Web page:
Facebook is in crackling form to pop Snap’s bubble

28 Mar 2017

Image: Facebook

In a major update, Facebook has launched an all-out assault on Snap.

Facebook has made its most blatant attack on Snap yet with a number of new features, including an ephemeral one that deletes after 24 hours.

Today (28 March), the company launched three new features including Stories, an in-app Camera and Direct, which allows you to share photos, videos and posts with specific friends.

Facebook, which has 1bn daily active users compared with Snap’s 161m users, has been quite predatory towards competing platforms.

It has gone after YouTube’s market in a big way. Messenger and WhatsApp are obliterating the traditional SMS and voice markets. Sister company Instagram has already copied some features from Snap, including ephemeral messaging.

But this is the biggest move yet by Facebook to pop Snap’s bubble.

While the former is not lacking users, its biggest battle is to hold onto the youth market who prefer Instagram and Snap, and view the ageing Facebook as a kind of awkward family dinner party.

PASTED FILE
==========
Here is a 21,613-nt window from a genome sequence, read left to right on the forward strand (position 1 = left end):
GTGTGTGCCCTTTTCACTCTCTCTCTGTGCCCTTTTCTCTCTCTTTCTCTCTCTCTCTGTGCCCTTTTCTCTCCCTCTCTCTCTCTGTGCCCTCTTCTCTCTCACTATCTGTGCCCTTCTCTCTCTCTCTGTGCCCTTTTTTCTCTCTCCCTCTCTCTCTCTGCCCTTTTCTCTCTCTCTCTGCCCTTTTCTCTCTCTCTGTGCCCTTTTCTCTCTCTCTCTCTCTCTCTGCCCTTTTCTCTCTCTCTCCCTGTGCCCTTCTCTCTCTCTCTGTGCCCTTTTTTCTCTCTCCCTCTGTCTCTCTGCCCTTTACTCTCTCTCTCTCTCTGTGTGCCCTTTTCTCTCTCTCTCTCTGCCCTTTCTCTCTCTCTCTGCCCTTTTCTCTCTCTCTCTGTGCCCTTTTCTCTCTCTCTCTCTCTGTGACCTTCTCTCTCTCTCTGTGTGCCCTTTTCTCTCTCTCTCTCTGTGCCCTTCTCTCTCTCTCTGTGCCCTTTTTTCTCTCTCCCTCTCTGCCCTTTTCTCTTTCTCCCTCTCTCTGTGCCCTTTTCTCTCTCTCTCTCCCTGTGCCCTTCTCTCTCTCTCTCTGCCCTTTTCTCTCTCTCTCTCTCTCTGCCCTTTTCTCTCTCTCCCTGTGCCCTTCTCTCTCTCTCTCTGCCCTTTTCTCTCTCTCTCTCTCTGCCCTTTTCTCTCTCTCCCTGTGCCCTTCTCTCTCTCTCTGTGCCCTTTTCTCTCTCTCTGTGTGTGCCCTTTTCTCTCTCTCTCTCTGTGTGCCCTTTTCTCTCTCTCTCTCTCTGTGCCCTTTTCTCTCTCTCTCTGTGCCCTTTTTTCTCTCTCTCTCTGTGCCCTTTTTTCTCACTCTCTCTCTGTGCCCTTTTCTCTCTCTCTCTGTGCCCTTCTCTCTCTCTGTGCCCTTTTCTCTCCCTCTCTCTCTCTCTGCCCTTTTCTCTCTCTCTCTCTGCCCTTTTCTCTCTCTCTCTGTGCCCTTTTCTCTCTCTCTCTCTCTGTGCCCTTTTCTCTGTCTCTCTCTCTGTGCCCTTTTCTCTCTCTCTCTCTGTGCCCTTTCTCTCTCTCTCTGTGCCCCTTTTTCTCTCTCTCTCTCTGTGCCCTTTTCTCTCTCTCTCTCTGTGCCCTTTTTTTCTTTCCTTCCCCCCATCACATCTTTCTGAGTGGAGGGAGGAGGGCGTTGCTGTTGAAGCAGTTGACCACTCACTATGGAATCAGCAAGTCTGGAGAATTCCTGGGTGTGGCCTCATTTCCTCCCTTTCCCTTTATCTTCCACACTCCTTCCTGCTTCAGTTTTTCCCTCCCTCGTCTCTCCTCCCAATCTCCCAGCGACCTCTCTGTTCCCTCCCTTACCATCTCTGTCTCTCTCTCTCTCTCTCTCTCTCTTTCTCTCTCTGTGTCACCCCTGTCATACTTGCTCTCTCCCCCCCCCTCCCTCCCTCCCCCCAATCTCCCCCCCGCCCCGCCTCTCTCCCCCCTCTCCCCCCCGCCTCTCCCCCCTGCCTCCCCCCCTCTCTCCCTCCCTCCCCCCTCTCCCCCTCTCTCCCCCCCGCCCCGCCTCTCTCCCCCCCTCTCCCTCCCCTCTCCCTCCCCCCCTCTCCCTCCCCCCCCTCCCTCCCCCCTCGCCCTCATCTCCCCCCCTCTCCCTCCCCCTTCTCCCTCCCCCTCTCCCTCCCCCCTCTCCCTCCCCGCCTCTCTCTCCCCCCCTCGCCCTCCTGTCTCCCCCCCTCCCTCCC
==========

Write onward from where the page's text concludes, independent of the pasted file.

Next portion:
Facebook wants to reach the 24-hour party people

Facebook is in crackling form to pop Snap’s bubble

Some of the new camera effects on the in-app camera for Facebook. Image: Facebook

Product manager Connor Hayes outlined the new features that showcase the tech giant’s audacious social media endgame strategy.

Snap led the market with camera effects, which was part of its secret sauce, so Facebook has responded with a raft of new effects including masks, frames and interactive filters that can be accessed via the in-app camera.

Users can apply reactive effects that interact with dynamic objects – such as falling snow  – and artistic filters to video in real time.

Facebook also revealed that it is partnering with brands to create masks for upcoming movies including Alien: Covenant, Despicable Me 3, Guardians of the Galaxy Vol 2, Power Rangers, Smurfs: The Lost Village and Wonder Woman.

It also features guest art from visual artists such as Douglas Coupland and Hattie Stewart.

The similarities with Snap don’t end there.

The new Direct feature lets users share content such as photos and videos with specific friends for a limited time.

When you send a photo or video via Direct, your friends will be able to view it once and replay it or write a reply. Once the conversation on the photo or video ends, the content is no longer visible in Direct.

And in the main Facebook app, the social network is introducing Facebook Stories, which allows users to share multiple photos and videos as part of a visual collection.

“Your friends can view photos or videos your story for 24 hours, and stories won’t appear on your Timeline or in News Feed unless you post them there, too,” explained Hayes.

It is hard to say what Snap will make of this latest affront by Facebook, but all we can say is that if they are imitating you, you must be doing something right.

John Kennedy is a journalist who served as editor of Silicon Republic for 17 years